Located in the heel of the Italian boot, Bari is southern Italy's second-largest town and Puglia's capital. While the town itself is historic, it has an impressive restaurant scene and the high percentage of young people ensure a vibrant, progressive culture.
Speaking of the restaurant scene, Paglionico Vini e Cucina is a must for foodies. Specialising in seafood, the casual tavern has been serving classic Puglian dishes to locals since 1870. The menu changes regularly, which means only Bari's freshest ingredients are on offer.
For another gastronomic treat, visit Maria delle Sgagliozze where you'll find Maria, an 80-plus-year-old, serving the legendary Barese street food sgagliozze (deep-fried polenta cubes). She's considered a living legend among residents and for around £2 per serving, one can find out exactly why.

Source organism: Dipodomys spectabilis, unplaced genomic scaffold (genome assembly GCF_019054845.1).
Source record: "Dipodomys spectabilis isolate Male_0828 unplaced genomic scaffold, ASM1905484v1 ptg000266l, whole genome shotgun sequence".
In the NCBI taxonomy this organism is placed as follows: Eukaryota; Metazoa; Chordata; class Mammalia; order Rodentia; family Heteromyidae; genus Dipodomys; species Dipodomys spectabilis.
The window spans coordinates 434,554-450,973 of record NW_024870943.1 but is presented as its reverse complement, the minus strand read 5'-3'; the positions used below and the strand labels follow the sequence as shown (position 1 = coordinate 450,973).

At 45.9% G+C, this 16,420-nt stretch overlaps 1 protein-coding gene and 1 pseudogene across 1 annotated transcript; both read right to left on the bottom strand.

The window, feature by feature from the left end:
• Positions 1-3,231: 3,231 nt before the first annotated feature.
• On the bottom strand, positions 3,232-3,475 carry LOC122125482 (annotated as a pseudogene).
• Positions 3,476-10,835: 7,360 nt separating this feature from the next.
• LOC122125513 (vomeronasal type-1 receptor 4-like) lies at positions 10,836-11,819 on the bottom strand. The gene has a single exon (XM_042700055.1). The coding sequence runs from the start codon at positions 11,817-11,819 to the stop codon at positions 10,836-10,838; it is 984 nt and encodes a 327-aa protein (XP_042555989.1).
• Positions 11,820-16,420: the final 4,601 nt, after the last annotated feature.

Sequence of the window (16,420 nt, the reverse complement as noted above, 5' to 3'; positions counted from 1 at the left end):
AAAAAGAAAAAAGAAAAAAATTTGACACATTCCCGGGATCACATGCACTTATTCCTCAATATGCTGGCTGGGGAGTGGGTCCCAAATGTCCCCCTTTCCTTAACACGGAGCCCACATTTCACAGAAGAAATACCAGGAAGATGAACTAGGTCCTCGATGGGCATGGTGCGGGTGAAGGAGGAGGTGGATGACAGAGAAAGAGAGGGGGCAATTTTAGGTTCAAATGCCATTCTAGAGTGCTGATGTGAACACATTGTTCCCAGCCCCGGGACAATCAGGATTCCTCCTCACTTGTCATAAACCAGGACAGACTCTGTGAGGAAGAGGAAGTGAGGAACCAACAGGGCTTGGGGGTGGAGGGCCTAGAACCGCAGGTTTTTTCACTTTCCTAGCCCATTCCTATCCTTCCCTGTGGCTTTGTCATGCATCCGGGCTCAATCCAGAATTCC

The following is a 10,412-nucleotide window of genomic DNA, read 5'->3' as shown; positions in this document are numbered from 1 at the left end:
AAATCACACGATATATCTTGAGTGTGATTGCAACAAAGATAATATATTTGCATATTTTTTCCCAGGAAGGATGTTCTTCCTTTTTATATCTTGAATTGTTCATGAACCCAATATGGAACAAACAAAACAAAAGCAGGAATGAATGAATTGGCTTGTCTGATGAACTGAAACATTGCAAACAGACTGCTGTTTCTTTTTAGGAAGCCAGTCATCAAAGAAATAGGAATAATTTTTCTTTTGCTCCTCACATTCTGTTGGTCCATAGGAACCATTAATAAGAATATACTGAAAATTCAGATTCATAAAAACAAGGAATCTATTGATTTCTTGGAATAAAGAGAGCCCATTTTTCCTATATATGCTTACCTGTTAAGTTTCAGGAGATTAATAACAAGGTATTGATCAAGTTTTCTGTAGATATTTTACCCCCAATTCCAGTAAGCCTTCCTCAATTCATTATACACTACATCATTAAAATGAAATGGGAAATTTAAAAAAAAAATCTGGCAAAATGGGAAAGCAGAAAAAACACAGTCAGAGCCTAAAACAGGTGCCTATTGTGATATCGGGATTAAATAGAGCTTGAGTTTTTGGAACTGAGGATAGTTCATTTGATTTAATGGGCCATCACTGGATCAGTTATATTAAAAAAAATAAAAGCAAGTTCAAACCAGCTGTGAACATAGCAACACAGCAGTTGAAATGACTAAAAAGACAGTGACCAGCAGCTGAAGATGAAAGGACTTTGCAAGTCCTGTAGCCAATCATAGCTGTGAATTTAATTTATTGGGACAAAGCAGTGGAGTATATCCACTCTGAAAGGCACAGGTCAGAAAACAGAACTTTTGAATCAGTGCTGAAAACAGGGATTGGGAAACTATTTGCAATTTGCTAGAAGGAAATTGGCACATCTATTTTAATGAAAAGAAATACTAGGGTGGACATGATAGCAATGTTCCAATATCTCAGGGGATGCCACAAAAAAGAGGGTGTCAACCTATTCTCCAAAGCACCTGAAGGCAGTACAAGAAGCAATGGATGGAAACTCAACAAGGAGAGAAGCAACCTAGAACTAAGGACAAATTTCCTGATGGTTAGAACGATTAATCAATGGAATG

Wash all of that goodness down with wine from Enoteca Vinarius de Pasquale. Founded in 1911, the gorgeous old wine shop not only stocks Italy's best wines but a delicious dry red wine key to this area called Primitivo di Manduria.
Basilica di San Nicola was one of the first Norman churches to be built in southern Italy and is the city's signature basilica. A great example of Puglian-Romanesque architecture, the basilica dates back to the 12th century and remains an important place of pilgrimage for both Catholics and Orthodox Christians.
Geology fanatics will delight in the hodgepodge of archaeology that can be found at the Museo del Succorpo della Cattedrale. The subterranean museum reveals well-preserved remnants of an ancient Christian basilica and various Roman ruins.